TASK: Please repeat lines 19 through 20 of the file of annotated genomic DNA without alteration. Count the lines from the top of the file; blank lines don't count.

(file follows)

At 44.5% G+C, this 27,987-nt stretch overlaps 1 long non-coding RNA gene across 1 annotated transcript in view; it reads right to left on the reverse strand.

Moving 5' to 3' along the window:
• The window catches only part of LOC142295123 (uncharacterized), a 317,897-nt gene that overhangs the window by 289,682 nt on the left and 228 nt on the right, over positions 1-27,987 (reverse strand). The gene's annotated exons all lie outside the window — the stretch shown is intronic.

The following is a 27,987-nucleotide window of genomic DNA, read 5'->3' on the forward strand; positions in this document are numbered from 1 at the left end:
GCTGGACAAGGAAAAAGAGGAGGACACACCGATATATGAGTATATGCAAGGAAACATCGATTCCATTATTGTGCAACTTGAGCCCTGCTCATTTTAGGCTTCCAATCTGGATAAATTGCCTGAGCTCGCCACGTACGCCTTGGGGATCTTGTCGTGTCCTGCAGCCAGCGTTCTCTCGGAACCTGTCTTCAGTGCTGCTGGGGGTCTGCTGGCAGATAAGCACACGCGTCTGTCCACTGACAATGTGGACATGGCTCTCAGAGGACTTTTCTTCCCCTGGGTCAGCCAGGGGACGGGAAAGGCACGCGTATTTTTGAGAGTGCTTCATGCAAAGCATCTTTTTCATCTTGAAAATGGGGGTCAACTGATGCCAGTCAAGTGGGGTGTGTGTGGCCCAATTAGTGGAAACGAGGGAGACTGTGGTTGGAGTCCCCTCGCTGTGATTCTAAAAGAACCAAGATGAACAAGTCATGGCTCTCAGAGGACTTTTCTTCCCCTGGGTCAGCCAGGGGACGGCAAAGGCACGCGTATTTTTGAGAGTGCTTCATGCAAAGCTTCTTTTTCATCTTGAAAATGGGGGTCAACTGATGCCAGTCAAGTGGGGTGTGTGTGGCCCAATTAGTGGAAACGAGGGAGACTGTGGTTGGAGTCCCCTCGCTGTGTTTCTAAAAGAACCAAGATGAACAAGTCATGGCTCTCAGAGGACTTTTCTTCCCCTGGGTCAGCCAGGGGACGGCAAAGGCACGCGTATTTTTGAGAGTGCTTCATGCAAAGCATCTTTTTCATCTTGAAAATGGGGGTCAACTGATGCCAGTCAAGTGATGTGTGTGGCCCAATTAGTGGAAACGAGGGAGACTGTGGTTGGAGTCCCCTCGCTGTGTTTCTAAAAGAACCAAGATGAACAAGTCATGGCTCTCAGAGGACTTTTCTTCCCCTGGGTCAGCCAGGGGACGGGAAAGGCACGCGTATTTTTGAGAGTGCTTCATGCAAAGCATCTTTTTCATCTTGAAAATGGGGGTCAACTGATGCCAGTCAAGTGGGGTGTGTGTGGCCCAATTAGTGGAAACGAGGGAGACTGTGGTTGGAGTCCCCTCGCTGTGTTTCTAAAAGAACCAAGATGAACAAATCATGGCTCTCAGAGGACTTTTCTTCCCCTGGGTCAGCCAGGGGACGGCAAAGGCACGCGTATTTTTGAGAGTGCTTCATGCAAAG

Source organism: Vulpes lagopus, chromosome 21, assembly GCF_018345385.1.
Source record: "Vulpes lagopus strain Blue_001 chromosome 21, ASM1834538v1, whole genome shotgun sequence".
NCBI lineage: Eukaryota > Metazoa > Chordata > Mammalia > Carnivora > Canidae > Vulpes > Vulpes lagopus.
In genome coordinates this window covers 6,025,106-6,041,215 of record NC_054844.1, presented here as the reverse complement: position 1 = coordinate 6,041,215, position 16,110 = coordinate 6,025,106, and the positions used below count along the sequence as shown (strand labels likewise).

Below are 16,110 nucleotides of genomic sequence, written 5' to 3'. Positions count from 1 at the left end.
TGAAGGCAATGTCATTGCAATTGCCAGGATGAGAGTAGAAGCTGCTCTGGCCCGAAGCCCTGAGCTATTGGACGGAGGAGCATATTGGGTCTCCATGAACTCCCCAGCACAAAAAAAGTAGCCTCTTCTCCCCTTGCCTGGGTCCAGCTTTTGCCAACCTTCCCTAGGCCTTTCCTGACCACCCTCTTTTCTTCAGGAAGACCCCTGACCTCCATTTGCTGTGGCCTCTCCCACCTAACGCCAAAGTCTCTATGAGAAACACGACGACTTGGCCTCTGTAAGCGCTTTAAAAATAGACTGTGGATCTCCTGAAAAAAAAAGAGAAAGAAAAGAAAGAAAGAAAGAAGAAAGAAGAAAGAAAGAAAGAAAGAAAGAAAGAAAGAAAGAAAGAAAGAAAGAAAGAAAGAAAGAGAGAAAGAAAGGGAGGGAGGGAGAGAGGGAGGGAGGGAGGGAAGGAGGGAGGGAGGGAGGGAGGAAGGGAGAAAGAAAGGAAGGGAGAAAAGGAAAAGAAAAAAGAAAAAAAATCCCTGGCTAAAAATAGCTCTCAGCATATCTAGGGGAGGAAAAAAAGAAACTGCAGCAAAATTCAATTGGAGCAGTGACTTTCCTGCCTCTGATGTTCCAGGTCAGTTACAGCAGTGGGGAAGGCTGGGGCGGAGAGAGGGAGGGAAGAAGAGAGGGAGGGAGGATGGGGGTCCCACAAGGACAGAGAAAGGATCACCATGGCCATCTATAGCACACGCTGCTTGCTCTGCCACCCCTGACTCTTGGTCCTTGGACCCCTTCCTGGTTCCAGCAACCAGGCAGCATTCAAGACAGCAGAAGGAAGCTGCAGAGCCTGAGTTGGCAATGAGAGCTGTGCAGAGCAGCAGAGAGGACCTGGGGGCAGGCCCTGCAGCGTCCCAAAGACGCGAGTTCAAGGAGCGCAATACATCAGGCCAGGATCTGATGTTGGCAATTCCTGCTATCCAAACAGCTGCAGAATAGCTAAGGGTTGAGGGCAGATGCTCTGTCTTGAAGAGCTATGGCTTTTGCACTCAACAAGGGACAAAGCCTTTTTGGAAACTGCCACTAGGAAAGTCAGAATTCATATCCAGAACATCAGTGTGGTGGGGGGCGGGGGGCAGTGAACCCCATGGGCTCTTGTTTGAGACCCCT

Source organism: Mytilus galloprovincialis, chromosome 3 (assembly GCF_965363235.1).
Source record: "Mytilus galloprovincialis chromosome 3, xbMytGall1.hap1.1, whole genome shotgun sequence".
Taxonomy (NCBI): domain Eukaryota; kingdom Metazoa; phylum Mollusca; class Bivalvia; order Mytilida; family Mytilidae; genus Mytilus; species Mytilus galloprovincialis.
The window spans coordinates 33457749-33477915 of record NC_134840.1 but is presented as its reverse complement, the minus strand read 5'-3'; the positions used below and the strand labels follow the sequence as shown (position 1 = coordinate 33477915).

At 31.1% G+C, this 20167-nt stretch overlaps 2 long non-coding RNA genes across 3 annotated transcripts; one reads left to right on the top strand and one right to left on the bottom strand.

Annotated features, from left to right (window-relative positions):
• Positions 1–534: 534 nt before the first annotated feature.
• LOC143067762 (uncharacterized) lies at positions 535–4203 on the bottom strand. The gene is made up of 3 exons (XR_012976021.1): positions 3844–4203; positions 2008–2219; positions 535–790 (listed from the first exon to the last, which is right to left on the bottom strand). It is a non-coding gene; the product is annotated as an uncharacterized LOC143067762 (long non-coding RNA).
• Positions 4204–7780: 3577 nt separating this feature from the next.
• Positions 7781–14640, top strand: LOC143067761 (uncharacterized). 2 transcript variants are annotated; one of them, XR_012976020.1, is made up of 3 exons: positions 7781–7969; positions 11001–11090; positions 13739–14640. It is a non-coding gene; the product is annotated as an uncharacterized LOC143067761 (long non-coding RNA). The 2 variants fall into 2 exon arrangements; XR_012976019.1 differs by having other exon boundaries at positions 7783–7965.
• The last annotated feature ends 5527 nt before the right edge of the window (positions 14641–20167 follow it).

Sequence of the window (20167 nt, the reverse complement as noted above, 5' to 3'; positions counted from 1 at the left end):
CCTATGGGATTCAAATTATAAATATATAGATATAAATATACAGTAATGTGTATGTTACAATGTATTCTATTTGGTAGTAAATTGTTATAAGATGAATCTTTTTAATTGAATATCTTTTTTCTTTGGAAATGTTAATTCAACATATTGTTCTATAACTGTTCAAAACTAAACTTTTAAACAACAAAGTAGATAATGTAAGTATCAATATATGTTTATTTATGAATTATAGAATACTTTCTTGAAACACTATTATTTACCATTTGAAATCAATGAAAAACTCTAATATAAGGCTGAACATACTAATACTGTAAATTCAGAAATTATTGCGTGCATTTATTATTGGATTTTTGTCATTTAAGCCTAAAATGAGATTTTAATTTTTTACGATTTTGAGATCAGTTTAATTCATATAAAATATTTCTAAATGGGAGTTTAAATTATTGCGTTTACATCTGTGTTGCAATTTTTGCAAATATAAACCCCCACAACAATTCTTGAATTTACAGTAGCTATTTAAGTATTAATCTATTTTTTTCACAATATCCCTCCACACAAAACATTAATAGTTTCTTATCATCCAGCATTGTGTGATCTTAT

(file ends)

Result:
• LOC143067762 (uncharacterized) lies at positions 535–4203 on the bottom strand. The gene is made up of 3 exons (XR_012976021.1): positions 3844–4203; positions 2008–2219; positions 535–790 (listed from the first exon to the last, which is right to left on the bottom strand). It is a non-coding gene; the product is annotated as an uncharacterized LOC143067762 (long non-coding RNA).
• Positions 4204–7780: 3577 nt separating this feature from the next.